(U//LES) LA-SAFE Geomagnetic Storm Warning

Louisiana State Analytical & Fusion Exchange (LA-SAFE)

  • 1 page
  • Law Enforcement Sensitive
  • February 16, 2011


A series of coronal mass ejections (CMEs) are en route to Earth from a sunspot which will buffet the Earth’s magnetic field during the next 12 to 60 hours. These CMEs are a result of the strongest solar flare in more than four years, which peaked on February 15th and registered as an X-flare. X-flares are the strongest type of solar flare. NOAA forecasters estimate a 45% chance of geomagnetic activity on February 17, 2011.

Geomagnetic storms usually last 24 to 48 hours, but some may last for many days. They also have the capability of disrupting communication systems, navigation systems and electric grids.

TV and commercial radio stations are usually not affected by this type of solar activity; however, ground-to-air, ship-to-shore, shortwave broadcast, and amateur radio are vulnerable to disruption during geomagnetic storms. Navigation systems like GPS can also be adversely affected. Some of the worst geomagnetic storms have the potential to knock out power grids by inducing currents that melt transformers.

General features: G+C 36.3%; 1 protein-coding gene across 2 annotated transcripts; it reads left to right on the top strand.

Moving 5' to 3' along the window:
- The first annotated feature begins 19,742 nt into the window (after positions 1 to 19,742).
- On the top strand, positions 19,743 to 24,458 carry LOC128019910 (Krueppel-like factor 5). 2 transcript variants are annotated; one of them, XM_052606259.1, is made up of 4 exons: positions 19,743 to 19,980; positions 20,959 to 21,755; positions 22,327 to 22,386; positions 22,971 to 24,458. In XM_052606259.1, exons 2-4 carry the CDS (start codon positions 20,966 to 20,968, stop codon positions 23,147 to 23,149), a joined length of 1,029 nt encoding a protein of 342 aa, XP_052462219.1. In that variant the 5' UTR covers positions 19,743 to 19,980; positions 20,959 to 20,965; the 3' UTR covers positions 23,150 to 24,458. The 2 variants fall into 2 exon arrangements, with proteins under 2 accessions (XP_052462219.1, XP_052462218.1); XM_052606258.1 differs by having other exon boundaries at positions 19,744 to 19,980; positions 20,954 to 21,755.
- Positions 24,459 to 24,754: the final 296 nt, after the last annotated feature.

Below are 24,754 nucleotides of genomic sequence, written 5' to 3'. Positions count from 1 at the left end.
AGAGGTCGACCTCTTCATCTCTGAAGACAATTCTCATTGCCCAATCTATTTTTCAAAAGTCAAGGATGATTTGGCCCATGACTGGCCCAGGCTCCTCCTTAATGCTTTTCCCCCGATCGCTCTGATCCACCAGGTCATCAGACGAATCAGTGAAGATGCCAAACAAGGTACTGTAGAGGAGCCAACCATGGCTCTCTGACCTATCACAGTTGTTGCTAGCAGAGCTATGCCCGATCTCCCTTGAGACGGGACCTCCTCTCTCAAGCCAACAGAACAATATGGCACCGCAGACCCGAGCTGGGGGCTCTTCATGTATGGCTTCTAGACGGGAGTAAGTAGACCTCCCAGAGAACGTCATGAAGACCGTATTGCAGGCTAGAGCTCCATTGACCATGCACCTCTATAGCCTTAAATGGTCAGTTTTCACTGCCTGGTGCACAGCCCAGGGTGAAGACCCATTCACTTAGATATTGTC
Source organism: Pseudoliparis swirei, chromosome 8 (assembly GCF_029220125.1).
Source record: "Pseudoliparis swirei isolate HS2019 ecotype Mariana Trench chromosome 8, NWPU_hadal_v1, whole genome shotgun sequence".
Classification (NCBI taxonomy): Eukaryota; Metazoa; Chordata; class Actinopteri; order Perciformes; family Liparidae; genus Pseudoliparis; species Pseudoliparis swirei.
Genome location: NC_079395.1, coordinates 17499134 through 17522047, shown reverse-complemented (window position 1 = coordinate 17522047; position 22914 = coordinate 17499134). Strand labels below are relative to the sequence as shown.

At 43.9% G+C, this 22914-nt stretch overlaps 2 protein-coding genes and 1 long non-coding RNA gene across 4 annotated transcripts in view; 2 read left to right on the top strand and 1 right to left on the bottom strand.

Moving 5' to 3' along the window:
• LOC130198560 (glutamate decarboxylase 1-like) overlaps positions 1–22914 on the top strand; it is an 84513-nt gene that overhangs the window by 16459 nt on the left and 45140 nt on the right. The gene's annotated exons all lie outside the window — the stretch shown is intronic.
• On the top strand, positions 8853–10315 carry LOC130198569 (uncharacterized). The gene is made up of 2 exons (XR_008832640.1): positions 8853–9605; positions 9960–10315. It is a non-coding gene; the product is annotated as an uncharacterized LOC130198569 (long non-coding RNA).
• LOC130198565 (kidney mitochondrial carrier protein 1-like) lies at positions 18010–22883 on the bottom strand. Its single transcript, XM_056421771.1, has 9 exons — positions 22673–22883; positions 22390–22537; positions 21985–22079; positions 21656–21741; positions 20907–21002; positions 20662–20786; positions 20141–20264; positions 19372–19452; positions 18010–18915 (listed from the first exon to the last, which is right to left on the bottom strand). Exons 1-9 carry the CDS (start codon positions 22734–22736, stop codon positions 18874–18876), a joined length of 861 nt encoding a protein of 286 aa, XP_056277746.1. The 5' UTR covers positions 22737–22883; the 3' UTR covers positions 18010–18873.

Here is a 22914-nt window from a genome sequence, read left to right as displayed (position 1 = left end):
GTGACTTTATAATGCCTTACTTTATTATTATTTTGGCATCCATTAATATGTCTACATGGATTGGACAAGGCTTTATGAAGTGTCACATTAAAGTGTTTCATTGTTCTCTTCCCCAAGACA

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3 comments for “(U//LES) LA-SAFE Geomagnetic Storm Warning

  1. December 9, 2012 at 2:02 pm

    It helps to know what you are talking about. A large group does not have a sfiginicant effect on the sunspot number alone, it will have a large effect on the average sunspot area particualrly in a period when most spots are small (such as now).Go to your own solar page and look at the average areas, flux, and area on the linked sites for the month. You need to understand the basic relation between those three parameters.You could also write Leif, he will agree with me.REPLY: Oh please. Lots of griping over semantics there Brad, and the use of the word group which you missed the first time, (you also missed but there’s more than that ) but your M.O. here has been all about griping about petty things. [yawn] But I’ve added the word partly to satisfy the whining. I’m simply saying that the SSN of the group had a sfiginicant effect too, it was the big news of the month, and note that the last time we had daily SSN’s over 100 was March 8th, 2011. Yes there were lots of sunspecks too, some of them not worth counting, and certainly not visible when Wolf and others were doing SSN count work with equipment of the period. The issue of overinflation of the SSN due to counting specks is an issue we’ve addressed many times. Be as upset as you wish. Anthony

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